Inside Review – A Journey You Cannot Stop Thinking About

Inside Review

Inside is the latest side-scroller from developer Playdead, the makers of Limbo. The lineage is clear; Inside shares a very similar gameplay formula to Limbo, which makes perfect sense since Limbo was so highly regarded when it was released in 2010. In fact, if you enjoyed Limbo, there’s no doubt that you’ll enjoy Inside as well. While not a perfect game, Inside is definitely a refreshing change of pace and one of the better games I’ve played this year.

As Inside begins you immediately assume control of an unnamed boy as he journeys across a vast distance avoiding various dangers including rabid dogs and masked soldiers. The story isn’t conveyed in the traditional sense, you’re not told what’s happening. Instead, you see the world around you and what’s happening to its people, and ultimately it’s left to your own interpretation. It’s a refreshing take on storytelling because in this case the story truly isn’t the point, the journey is. And there’s no denying, this journey is dark. You’ll see a society that has collapsed into a struggle between those in power, and those without – and the power side is clearly winning, turning the less fortunate into gruesome science experiments.


“It’s a refreshing take on storytelling because in this case the story truly isn’t the point, the journey is.”

Inside is incredibly simplistic, but that’s not meant to be a slight against it. Essentially, you can move around, jump and manipulate various objects in the environment such as levers and doors – and that’s it. In each area, you’ll utilize these skills to solve problems which allow you to continue your journey. However, there are moments where you’ll gain access to additional tools to help you proceed. For example, early in the game, you’ll come across a special helmet device – donning this helmet allows you to manipulate zombie-like humans to perform tasks for you, such as moving large objects. Moments like this remind me of the classic puzzler Lemmings, and the way these humans move and react was definitely humorous, if not a little disturbing. You’ll encounter other tools and devices, but it wouldn’t be fair for me to mention them here. I will say this – the final hour of the game is pretty spectacular, and you’ll experience an odd form of teamwork that you’ll never see coming!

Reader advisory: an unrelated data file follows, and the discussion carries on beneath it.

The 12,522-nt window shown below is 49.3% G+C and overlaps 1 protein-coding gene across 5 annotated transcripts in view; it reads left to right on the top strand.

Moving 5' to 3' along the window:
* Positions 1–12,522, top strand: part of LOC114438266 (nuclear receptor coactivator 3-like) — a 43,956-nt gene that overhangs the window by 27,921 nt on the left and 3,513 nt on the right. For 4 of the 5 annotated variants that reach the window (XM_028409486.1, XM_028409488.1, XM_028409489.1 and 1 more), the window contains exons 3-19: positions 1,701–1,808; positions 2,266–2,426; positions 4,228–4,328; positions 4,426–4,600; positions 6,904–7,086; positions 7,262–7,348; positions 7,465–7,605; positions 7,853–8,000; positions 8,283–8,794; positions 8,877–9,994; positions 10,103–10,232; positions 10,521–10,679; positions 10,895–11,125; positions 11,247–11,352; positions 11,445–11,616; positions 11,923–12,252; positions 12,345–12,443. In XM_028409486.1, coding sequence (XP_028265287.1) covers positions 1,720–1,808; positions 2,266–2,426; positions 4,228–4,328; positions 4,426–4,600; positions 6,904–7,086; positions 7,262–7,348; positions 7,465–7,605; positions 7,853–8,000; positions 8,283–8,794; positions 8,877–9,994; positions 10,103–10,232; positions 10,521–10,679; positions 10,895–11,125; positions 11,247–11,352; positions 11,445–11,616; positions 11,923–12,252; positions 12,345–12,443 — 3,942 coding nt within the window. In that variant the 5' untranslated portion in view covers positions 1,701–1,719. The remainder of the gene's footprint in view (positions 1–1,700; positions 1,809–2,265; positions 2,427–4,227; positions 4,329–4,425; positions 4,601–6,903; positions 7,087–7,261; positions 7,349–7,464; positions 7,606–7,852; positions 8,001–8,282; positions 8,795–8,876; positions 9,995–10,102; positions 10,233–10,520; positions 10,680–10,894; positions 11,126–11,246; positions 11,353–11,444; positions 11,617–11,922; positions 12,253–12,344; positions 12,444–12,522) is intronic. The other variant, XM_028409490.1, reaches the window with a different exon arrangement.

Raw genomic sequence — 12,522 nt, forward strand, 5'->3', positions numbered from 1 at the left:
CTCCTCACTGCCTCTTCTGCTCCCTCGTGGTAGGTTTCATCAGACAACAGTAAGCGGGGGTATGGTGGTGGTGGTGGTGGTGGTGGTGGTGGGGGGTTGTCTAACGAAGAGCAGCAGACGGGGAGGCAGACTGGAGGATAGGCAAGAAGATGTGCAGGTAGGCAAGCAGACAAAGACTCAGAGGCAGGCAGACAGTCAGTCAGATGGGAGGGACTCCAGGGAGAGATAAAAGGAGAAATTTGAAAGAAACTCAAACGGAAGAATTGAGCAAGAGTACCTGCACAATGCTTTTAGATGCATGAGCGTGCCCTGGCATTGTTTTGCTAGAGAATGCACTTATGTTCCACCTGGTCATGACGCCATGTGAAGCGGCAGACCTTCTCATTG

During the game, you’ll encounter a number of characters who’s sole intent is to kill you. Let me make this clear, the kills are absolutely brutal (amplified a bit by the fact that you’re playing as a young boy). These characters pursue you with Terminator-like prowess, and if I’m being honest, it actually get’s the heart racing. In addition to these enemies, you’ll also have to solve various puzzles. Timing is everything, and you must handle each situation exactly as the developers intended, otherwise it’s often instant death. It’s unfortunate that there is such a heavy reliance on trial and error throughout this game – but the punishment for death is just starting in the same area, so it’s hard to be too frustrated.


The games aesthetic is dark and gloomy and reminded me more of Tequila Works “Deadlight” than it did Limbo. The faceless main character is clearly visible against the darkened background. As noted before, the kills are brutal, complete with blood and gore (and in some cases, detached limbs!). The environments are nicely varied throughout the game and each one tells another piece of the story, which becomes clearer as the game moves along. One piece of advice I’d like to share: if you see a yellow cord in the environment, try and follow it along to the source – this is your only means of earning Achievements.

The games sound is very minimalistic but is exactly what this type of game requires. There isn’t any real music, aside from the occasional flourish of strings when tensions mount. You’ll hear barking dogs as they relentlessly pursue and the sound of marching humans as the masked soldiers usher them along to their terrible fates.


Inside is a great game, there’s no denying that. However, it’s not for everyone. If you’re not into problem solving, this game is not what you’re looking for. Throughout the game, there was only one section that really stumped me – beyond this, I was able to solve most of the problems with minimal issues. You’ll also need to make peace with the fact that you’ll die, a lot (according to the Achievements hub, I died 53 times in my first playthrough!). Another point I should note is the game’s length; it’s a 3 hour game with limited replay value (such as finding the collectibles and earning the Achievements), but I imagine many gamers will enjoy it enough for a second or third playthrough. Ultimately, if you enjoy dark games with a healthy dose of problem-solving and/or you enjoyed Limbo, then you’ll definitely enjoy Inside as well!

***Xbox One review code was provided by the publisher***

The Good

  • Unique and dark aesthetic
  • Simple controls
  • Clever physic’s based puzzles

The Bad

  • Heavy reliance on trial and error
  • Incredibly short game
  • Minimal replay value